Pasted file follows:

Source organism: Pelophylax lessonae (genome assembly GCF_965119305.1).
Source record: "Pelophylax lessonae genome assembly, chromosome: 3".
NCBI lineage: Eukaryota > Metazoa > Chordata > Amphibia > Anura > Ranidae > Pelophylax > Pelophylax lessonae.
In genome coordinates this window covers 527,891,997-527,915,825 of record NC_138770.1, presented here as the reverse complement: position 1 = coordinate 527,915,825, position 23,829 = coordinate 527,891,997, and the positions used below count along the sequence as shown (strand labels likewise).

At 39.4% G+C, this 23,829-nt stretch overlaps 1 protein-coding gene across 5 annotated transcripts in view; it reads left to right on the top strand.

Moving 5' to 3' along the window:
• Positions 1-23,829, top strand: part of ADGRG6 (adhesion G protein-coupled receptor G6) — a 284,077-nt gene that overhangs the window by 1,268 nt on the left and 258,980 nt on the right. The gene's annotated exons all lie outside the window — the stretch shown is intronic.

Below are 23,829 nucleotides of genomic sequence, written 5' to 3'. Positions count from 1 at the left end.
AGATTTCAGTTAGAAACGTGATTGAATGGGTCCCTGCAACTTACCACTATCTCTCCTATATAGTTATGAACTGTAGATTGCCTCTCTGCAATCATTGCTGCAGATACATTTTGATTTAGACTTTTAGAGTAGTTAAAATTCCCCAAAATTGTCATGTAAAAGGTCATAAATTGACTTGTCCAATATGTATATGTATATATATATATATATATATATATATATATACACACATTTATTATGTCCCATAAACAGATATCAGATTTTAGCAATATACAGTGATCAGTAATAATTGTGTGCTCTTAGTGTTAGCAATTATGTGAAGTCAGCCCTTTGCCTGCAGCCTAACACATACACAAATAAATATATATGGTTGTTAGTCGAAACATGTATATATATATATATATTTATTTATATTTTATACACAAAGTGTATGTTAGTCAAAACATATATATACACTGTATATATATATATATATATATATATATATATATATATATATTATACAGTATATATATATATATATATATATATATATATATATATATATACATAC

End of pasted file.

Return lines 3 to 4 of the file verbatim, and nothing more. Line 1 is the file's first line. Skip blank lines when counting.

NCBI lineage: Eukaryota > Metazoa > Chordata > Amphibia > Anura > Ranidae > Pelophylax > Pelophylax lessonae.
In genome coordinates this window covers 527,891,997-527,915,825 of record NC_138770.1, presented here as the reverse complement: position 1 = coordinate 527,915,825, position 23,829 = coordinate 527,891,997, and the positions used below count along the sequence as shown (strand labels likewise).